Time to give some attention to chocolate candy, starting with an alternative to Reese's Cups. There are plenty of Reese's alternatives these days, most commonly from Theo and Justin's. But I'd never had Unreal's version before.
These also come in bags, though the one I got is just one tiny peanut butter cup in a sole wrapper. And yes, sole wrapper means that, like most of the Reese's alternatives, there is no cupcake style sleeve; it's just the one outside wrapper. While I do like the green color, green means that these are the Crispy ones, which I didn't realize when I bought them. The red are plain dark chocolate and the green are with almond butter instead of peanut butter. Unreal also makes alternative M&M's; those come in milk chocolate as well as dark but the cups only come in dark chocolate.
I did call this peanut butter cup tiny: it's definitely smaller than the standard size. Candy can come in small because candy is cute, so I have no problem with that. The aroma is of dark chocolate. Here I'll note that as part of the "alternate" traits like no artificial ingredients and the use of sustainable and organic ingredients, this chocolate is also fair trade. To me, when it comes to chocolate, that's becoming more important than the rest (usually you don't get fair trade without the rest, but still I feel like, if anything, that should be the priority). I've said it before: of course I want couture fair trade chocolate but I also want there to be casual fair trade chocolate, including fair trade chocolate candy.
The chocolate is sweetened with both sugar and agave nectar, I suppose in an effort to make it "healthier." I wonder if the agave is what makes me lean toward feeling like this chocolate is slightly oily (I kept checking the ingredients to see if some of the palm oil might be in the chocolate instead of just in the peanut butter). I can't say for certain, though, if this is the case or if I'm just making it up. And even if it is, the fact that this is candy means that, well, a tad more of an oily texture is fine.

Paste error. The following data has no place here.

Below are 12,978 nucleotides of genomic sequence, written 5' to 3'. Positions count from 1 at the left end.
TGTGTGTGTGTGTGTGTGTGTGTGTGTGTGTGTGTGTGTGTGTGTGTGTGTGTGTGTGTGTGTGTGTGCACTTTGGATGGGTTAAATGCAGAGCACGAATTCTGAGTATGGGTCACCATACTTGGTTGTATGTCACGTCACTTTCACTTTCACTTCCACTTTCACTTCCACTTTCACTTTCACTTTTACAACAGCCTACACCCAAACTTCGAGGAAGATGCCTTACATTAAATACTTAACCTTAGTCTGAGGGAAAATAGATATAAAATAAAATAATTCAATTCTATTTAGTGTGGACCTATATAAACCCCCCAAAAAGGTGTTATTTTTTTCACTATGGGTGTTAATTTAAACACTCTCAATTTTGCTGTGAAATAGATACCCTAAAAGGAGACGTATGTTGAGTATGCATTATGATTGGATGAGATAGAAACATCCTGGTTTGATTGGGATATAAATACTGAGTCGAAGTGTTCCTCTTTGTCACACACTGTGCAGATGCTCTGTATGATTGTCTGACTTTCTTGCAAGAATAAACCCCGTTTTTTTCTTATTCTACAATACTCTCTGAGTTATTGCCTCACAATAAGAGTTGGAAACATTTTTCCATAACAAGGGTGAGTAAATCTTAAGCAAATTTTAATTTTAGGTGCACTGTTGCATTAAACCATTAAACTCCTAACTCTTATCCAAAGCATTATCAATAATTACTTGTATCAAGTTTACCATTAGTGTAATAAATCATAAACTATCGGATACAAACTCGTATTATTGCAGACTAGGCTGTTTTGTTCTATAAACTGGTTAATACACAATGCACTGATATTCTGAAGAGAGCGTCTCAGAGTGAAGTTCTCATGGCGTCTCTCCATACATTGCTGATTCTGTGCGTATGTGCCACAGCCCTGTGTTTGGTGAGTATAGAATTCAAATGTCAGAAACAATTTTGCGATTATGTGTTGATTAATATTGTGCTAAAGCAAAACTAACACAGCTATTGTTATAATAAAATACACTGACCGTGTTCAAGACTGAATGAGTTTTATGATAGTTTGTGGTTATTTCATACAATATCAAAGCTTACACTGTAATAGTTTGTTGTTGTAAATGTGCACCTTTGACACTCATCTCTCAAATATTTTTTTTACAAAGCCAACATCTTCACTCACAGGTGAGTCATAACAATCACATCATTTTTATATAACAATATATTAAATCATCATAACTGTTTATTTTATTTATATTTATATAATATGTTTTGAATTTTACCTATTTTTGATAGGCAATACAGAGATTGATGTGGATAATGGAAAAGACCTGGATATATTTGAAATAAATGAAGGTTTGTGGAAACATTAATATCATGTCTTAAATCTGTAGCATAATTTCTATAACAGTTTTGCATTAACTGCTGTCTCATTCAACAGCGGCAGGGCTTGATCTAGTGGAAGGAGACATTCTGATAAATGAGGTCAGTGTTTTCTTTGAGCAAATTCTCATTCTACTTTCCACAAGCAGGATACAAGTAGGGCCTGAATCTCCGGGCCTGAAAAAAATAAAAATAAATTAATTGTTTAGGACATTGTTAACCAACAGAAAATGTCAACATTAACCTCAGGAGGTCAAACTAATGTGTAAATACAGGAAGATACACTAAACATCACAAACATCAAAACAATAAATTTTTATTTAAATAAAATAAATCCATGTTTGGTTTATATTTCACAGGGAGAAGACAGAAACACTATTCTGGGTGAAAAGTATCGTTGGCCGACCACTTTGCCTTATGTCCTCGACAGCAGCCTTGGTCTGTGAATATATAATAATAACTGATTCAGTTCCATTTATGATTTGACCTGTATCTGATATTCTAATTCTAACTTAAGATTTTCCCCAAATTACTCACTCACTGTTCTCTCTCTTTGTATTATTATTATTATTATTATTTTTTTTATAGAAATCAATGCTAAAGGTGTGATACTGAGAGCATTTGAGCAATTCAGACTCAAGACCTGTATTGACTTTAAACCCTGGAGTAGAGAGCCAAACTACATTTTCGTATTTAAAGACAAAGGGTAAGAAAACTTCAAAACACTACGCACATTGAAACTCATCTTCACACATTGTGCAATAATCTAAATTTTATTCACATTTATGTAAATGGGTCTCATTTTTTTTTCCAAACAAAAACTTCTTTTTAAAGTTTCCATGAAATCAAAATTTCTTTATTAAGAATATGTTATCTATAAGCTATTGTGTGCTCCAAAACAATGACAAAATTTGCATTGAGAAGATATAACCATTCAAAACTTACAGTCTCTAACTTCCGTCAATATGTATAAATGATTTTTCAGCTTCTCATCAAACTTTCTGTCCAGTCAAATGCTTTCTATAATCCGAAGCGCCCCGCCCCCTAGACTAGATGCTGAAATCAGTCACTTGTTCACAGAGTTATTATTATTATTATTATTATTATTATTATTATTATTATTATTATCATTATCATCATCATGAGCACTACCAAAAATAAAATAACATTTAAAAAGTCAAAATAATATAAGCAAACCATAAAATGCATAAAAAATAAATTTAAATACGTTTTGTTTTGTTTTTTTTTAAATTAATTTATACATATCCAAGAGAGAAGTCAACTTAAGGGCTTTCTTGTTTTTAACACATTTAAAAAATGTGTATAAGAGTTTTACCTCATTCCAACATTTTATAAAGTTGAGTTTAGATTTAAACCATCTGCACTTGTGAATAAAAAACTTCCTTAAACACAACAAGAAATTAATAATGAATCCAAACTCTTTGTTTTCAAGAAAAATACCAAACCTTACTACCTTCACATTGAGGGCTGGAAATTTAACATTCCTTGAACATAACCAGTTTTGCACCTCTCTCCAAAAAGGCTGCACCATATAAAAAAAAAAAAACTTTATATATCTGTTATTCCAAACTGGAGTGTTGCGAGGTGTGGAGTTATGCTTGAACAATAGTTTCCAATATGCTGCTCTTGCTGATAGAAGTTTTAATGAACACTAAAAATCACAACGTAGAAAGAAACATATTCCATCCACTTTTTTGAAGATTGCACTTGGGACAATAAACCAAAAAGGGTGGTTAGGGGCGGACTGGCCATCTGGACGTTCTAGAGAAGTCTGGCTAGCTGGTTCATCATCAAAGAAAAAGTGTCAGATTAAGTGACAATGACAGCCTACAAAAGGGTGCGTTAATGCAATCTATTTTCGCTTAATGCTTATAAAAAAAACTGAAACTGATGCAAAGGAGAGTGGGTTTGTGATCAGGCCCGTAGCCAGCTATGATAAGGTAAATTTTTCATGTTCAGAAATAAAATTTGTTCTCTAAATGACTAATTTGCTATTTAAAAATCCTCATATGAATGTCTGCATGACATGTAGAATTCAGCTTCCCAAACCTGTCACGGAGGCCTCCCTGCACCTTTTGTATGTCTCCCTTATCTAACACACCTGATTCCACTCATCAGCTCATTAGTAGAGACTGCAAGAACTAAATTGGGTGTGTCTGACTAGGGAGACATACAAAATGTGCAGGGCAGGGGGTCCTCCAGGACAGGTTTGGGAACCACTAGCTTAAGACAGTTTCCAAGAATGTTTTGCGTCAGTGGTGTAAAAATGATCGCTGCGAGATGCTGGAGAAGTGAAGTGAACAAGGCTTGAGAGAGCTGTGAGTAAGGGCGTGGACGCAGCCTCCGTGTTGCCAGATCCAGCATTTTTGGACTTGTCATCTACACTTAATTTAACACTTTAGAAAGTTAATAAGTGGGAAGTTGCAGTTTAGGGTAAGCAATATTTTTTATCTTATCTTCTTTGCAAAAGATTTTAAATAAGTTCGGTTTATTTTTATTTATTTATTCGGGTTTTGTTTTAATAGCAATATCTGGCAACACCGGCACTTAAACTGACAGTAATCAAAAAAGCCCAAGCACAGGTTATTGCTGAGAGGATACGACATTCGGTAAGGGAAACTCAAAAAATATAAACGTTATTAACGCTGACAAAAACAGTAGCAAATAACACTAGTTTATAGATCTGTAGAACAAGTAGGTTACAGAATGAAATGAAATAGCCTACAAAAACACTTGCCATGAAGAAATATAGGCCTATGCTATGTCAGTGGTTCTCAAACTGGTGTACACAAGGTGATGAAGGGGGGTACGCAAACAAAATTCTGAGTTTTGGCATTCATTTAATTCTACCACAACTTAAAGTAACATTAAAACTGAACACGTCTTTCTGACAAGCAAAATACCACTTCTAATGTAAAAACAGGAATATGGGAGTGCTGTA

The chocolate tastes nice, after all, even when I try and nibble some of it on its own from the edges. It isn't that sweet dark chocolate that I hate coming across in the confection territory. It has flavor to it but also is neither bitter nor strongly sweet. The perfect dark chocolate for a candy product.
The peanut butter is the kind you'd expect from an alternate version. I've had this kind before but I don't know when. (I should have just gathered up all of the Reese's alternatives and done a mass review, shouldn't've I?) It's less greasy and more almost crumbly than the peanut butter in a Reese's cup, almost more like Mazapan (the Mexican peanut candy). The salt element (Reese's cups have made a salt element necessary) tastes more like salted chocolate than salty peanut butter.
And the crispy element? Like I said, I didn't even realize when I bought this that there was a crispy element. Instead of using crisped rice, this is crisped quinoa (why make that change I don't know, except to make it sound like part of a health trend). The crisp works as far as crisp goes; the effect is the same. But I have no interest in crispy peanut butter cups; the crisped crisps were just an element I tried to ignore. So if the idea doesn't sound appealing to you, either, I'd recommend just sticking to the non-crispy version.
On the whole, a decent alternative to the famous one. Maybe not my absolute favorite of all of the ones I've tried, but definitely I'd place this one on the successful side (and that can't be said about all of them).
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